Weekly Market Outlook – The Lack Of Last-Minute Heroics Last Week Is Telling

The bulls gave it a good go, but the rebound effort that took shape early last week petered out pretty quickly -- right where resistance could have been expected. This time though, the bulls didn't stand up to the selling.

All the technical floors that were in place this time failed to do the job. It was a modest break below key technical floors, but in some regards, that's even worse than a sharp meltdown. (A steep selloff can set up a quick rebound. A slow, meandering selloff can firm up and get going in earnest before anyone even realizes it's happening.)

We'll take a close-up look at the matter below. First, let's recap last week's big economic news and preview what's in the cards for this week.

Economic Data Analysis

The U.S. economy is recovering, but that rebound lost some momentum this month now that the easy part of the recovery is done. The nation's factory output improved 40 basis points last month following the improvement of 3.5% points in July.

Capacity utilization grew from 71.1% to 71.4%, but economists were calling for 71.7%. This is serviceable, but this "leveling-off" isn't anywhere near pre-COVID-19 levels. We'll need to do much better to achieve self-sustaining economic growth.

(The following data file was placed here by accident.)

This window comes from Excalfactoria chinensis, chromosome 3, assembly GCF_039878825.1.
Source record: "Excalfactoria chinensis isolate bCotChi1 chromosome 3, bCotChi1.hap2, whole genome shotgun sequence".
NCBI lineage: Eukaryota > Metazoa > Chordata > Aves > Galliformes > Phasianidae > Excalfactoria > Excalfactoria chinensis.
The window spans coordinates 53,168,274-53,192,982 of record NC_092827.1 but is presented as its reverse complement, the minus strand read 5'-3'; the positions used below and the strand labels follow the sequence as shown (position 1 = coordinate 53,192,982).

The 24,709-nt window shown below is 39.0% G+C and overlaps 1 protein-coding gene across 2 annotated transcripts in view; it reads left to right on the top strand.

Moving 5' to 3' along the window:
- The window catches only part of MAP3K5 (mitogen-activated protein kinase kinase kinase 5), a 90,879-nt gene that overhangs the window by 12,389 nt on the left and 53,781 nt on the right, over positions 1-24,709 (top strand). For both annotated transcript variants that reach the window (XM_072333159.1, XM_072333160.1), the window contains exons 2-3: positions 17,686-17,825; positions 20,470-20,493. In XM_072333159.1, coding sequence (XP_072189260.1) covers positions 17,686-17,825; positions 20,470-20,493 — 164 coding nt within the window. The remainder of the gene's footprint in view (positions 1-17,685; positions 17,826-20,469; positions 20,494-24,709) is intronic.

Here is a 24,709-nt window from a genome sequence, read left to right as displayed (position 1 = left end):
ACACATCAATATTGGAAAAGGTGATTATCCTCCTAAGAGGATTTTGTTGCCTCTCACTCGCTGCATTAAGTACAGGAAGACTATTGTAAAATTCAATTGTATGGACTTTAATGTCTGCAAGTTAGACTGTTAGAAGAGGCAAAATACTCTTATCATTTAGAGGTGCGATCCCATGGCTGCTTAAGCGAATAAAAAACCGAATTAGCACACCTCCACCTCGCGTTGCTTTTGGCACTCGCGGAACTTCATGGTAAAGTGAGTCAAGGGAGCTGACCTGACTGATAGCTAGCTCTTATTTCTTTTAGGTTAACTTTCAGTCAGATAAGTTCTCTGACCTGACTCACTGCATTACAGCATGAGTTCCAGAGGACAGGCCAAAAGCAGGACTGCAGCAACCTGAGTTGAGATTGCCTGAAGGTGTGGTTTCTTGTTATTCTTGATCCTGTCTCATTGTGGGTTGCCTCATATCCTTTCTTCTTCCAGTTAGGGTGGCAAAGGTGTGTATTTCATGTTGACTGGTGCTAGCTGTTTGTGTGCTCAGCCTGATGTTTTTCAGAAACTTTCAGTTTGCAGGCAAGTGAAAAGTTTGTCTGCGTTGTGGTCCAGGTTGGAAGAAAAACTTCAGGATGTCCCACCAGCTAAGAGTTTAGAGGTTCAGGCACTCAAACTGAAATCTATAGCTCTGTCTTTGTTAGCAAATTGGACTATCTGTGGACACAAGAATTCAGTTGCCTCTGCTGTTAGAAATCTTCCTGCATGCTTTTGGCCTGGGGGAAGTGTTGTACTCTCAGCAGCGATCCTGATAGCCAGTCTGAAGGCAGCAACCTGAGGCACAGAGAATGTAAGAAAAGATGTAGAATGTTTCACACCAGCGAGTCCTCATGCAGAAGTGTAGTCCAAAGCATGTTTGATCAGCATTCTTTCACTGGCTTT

Capacity Utilization and Industrial Production Charts

Source: Federal Reserve, TradeStation

In the same sense, retail spending continues to grow, but that growth pace is slowing. Retail spending was up 0.6% from July's adjusted levels, or up 0.7%, not counting cars. Analysts were modeling a 1.0% increase for both. Again, this is a step in the right direction, but it's not quite strong enough given the circumstances.

Retail Sales Charts

Source: U.S. Census Bureau, TradeStation

A lot of this tepidness reflects the fact that many people are still unemployed or underemployed.

Finally, last month's building permits and housing starts - like industrial production and consumer spending - were modest. The annualized pace of permits fell from 1.483 million to 1.47 million, and starts slipped from 1.492 million to 1.416 million. The pros were modeling better numbers.

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